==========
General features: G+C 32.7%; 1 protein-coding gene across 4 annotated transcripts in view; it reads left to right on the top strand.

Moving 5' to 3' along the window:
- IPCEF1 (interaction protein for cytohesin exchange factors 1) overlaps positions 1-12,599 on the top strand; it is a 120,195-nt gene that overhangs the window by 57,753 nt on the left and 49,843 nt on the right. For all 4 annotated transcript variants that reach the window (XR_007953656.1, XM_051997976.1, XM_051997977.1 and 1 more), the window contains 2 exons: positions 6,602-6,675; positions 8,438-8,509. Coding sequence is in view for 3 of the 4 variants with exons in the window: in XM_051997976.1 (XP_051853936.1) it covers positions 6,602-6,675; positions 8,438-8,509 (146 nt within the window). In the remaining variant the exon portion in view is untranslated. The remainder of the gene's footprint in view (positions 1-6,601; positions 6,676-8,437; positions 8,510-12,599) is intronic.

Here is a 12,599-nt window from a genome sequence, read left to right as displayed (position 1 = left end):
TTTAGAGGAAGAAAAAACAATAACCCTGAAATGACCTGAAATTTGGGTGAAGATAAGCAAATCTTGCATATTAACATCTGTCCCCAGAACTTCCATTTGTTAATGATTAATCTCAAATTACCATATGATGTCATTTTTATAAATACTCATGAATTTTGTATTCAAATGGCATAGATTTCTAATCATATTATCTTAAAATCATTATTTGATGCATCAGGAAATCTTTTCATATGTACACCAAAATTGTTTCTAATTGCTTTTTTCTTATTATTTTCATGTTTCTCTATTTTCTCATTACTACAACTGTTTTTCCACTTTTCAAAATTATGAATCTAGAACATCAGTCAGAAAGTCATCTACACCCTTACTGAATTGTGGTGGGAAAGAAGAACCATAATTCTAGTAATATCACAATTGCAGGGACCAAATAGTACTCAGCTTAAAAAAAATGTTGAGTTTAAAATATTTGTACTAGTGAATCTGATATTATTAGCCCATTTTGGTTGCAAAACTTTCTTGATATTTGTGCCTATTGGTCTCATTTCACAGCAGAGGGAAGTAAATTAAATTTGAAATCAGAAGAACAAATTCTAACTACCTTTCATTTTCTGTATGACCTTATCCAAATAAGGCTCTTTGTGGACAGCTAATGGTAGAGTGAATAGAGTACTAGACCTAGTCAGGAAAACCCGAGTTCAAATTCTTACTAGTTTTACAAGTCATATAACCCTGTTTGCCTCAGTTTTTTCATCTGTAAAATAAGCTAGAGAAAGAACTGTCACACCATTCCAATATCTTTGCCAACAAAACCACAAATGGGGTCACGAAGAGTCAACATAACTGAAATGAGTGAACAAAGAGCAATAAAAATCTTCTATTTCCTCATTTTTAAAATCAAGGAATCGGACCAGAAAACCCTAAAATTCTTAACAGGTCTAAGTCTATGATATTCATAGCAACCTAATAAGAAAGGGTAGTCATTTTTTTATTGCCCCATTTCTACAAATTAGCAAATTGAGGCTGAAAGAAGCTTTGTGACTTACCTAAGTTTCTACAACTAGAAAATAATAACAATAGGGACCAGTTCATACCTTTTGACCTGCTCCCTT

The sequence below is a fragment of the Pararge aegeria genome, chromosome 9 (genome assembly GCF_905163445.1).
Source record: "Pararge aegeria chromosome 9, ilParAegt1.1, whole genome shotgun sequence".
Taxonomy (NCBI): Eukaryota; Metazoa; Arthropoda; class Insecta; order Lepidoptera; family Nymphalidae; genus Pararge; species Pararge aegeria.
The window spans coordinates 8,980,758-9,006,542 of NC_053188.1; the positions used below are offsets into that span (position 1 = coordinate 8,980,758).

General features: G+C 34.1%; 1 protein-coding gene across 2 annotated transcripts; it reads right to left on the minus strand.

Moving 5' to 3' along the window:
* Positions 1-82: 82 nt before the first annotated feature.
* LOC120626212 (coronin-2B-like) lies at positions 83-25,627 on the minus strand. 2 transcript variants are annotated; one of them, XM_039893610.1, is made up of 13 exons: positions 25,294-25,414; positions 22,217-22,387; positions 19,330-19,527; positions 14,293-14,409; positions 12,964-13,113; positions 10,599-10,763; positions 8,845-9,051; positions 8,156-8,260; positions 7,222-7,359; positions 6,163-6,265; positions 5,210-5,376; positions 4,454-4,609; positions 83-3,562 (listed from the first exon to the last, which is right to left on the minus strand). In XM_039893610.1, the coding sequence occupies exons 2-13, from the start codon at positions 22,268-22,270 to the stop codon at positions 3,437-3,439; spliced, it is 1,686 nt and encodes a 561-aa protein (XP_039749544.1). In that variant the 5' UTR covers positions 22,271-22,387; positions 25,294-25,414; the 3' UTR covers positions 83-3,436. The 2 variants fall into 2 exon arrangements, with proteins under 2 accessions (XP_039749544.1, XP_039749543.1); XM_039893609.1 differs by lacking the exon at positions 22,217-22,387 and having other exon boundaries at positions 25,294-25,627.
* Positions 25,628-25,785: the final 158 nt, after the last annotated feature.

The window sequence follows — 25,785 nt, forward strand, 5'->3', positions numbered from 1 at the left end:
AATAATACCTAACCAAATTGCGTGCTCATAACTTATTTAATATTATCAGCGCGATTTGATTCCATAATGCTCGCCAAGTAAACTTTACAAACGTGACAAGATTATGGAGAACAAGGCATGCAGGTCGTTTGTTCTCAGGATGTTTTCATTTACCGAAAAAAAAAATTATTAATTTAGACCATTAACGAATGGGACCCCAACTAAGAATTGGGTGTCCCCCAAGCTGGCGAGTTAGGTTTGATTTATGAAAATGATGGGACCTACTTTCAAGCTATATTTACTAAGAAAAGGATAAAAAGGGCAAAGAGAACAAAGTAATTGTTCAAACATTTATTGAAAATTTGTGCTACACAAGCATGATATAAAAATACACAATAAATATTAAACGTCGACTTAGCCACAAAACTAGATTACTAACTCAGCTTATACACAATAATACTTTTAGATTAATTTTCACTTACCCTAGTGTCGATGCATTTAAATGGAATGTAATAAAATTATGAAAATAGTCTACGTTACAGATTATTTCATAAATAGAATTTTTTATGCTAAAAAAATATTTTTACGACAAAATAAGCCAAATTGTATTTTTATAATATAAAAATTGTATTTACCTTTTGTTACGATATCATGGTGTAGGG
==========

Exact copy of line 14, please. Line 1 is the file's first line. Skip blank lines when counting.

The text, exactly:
* Positions 25,628-25,785: the final 158 nt, after the last annotated feature.